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9 Things You Need to Know About Israel’s Election System

As Reform Jews and lovers of Israel, we should understand, in a broad sense, the basics of Israel’s election system. Here are nine things you should know about the Israeli political picture.

1. What is Israel’s form of government?

Israel has a national parliament system of government, in which 120 elected members sit in a parliament called the Knesset. Members are elected by virtue of their membership in a political party or a political “list,” which represents a particular ideology or movement. Members of the Knesset do not represent individual constituencies.

Currently, there are 29 women in the Knesset and one party, Yamina, is headed by a woman. (Shav Shafir is now considered a co-leader of the Democratic List, a new party formed for the September 2019 election that comprises Meretz and a new list formed by Ehud Barak.)

2. Is the Knesset a representative body like the U.S. Congress?

Unlike the U.S. Congress, members in the Knesset do not represent specific constituencies; rather they represent ideologies.

3. How are individuals elected to the Knesset?

Individuals are elected as members of a political party or a political list. Sometimes multiple parties will combine as lists to run in an election.

4. How often are elections held?

Elections must be held at least every four years, but a government can be dissolved before that amount of time has elapsed. When this happens, new elections must be held.

5. What is the role of Israel’s president as compared with the country’s prime minister?

In Israel, the presidency is a ceremonial role. The president is elected by members of the Knesset. Alternately, the president may be chosen by Knesset members even if the candidate no longer serves in the Knesset.

The president, as head of state, is seen as someone who can bring calm and confidence to the country, meets foreign officials and dignitaries, and has ceremonial duties that are carried out from the presidential residency in Jerusalem. After each general election, the president is responsible for selecting the leader of a party to form a coalition and a government. To do so, the president meets with each party to hear recommendations regarding which party head to select.

The prime minister, is the head of the government (and a member of the Knesset), and usually is the head of the largest party in the Knesset or the leader who has the greatest likelihood of forming a viable coalition.

6. Tell us about political parties in Israel and how coalitions are formed among parties in the Knesset following an election.

Historically, political parties in Israel were represented by two ideological blocs, a center-right bloc (led by the Likud Party) and a center-left bloc (led by the Labor Party). Today, these two political parties are in flux. Support for the Labor Party has shrunk to single digit numbers in polls, and although the Likud Party is still the largest one in the nation, it, too, is going through ideological shifts to the right. More recently, political parties are created frequently in Israel, often around a charismatic personality or a sectoral platform.

To obtain seats in the Knesset, which are proportionately representative of the overall voting public, political parties must win 3.25 percent of the vote. Therefore, some parties bloc together before an election to ensure they will meet the 3.5 percent threshold. In April of 2019, 47 different parties ran in the election, and this September, 33 parties are slated to run – many of which will not reach the electoral threshold.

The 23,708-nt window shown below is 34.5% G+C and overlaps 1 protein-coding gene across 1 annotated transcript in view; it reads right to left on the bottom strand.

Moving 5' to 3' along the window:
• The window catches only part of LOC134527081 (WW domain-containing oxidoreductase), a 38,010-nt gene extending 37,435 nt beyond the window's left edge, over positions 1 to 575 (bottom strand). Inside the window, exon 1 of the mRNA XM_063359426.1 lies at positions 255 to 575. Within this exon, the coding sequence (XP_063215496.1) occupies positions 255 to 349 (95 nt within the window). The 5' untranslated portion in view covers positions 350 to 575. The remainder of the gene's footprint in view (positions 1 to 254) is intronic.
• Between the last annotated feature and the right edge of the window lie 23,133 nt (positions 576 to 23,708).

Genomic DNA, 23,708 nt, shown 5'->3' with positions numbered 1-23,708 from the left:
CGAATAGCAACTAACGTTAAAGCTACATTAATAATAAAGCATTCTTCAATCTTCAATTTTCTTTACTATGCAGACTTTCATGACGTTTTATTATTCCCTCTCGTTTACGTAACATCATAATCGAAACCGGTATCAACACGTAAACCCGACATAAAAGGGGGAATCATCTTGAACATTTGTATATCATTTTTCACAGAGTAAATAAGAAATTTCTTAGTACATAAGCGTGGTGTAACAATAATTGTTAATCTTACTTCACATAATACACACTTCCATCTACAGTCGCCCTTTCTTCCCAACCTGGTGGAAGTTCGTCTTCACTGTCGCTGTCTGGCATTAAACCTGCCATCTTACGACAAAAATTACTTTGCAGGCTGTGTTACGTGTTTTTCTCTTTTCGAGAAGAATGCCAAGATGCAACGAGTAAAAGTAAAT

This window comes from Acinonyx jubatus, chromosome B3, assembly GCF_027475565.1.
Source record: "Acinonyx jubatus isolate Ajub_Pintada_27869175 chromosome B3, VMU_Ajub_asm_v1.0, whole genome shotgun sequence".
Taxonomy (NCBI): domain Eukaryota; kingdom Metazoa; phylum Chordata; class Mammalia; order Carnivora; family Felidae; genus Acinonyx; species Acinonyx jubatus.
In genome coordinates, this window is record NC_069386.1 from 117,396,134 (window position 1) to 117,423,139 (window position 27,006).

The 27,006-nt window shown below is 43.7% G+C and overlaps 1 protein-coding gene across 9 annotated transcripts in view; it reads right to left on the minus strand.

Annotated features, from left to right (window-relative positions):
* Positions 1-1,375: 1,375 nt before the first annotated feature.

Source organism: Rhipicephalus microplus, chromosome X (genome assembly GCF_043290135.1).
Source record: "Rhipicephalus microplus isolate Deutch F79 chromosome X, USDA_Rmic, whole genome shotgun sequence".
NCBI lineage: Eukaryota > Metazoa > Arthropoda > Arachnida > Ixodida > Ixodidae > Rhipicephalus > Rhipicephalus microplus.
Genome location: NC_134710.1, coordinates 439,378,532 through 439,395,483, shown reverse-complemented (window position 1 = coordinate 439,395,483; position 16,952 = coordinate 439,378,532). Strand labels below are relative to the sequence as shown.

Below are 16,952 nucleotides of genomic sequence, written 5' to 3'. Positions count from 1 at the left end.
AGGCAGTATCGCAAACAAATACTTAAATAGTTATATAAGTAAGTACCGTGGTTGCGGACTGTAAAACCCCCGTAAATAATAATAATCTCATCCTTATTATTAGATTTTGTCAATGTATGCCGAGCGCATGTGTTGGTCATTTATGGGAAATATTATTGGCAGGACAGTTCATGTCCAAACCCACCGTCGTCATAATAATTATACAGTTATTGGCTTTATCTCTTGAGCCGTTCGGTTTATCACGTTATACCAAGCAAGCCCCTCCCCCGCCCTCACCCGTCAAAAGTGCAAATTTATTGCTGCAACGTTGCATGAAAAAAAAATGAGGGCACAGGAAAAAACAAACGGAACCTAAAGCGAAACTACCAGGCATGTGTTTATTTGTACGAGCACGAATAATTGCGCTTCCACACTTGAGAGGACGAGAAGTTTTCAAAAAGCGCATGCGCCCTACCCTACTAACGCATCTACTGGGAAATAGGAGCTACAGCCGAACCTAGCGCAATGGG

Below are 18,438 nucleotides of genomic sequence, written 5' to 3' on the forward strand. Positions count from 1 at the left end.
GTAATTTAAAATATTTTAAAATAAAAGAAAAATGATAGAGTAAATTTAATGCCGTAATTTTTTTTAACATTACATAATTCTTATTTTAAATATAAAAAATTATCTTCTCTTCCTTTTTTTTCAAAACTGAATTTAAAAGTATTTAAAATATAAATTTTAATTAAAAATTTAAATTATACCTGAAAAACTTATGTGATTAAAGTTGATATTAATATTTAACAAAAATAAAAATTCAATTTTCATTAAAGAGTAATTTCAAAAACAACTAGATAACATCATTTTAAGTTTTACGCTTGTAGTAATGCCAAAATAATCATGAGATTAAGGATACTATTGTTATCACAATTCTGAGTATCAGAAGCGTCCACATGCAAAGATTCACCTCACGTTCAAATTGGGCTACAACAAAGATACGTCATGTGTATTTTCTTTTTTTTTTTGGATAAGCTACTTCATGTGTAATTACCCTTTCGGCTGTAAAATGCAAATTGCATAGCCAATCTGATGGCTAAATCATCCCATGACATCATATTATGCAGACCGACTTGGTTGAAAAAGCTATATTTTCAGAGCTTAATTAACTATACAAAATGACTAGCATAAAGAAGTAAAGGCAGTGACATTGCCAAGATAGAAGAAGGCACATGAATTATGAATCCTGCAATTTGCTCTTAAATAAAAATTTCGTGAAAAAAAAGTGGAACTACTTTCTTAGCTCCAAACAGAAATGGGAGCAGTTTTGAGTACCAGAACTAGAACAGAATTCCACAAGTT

After the election, the president is responsible for asking the party that won of the largest number of votes or the party leader who appears most capable of forging a viable coalition among parties to try to form a working government in the Knesset. The parties have 45 days in which to form a government; if they are unable to do so, they may ask for a second round to try to form a coalition. If, after two tries, no government can be formed, new elections are scheduled, which is what happened after the election in April of 2019. That election brought 49 new legislators into the Knesset.

7. At what age do Israeli citizens begin to vote?

Israelis may vote beginning at age 18, the same year they go to the army. There is no official voter registration in Israel; when Israelis are born, they are registered to vote.

Unlike in the U.S. and Canada, where citizens can vote by absentee ballot, Israelis cannot vote in this way, so, except for official emissaries, they must be physically present in the country to vote.

8. Approximately what percentage of Israeli citizens vote?

Until about 1999, nearly 80 percent of Israelis consistently voted in elections. For the past two decades, turnout has been slightly lower – with Israelis voting at a rate in the high 60s. In April of 2019, voter turnout was 68.5 percent, which is three percentage points lower than turnout in 2015, but higher than it has been in the last 20 years.

9. What else is important to know and understand about the country’s election system?

In the past, Israelis voted in ideological blocs. Today, that practice continues, but they also often vote “tribally,” or similarly to others in their communities, social spheres, socio-economic strata, and religious or ethnic groups. These divisions can make it difficult to bring Israeli society together after an election and can resulting in fractious elections and fractious governing. 

To learn about the current Israeli government and the upcoming elections in September, visit the Israel Democracy Institute or the Israel Policy Forum’s #120Project.

Jo-Ann Mort is the special advisor to the president of the Union for Reform Judaism.

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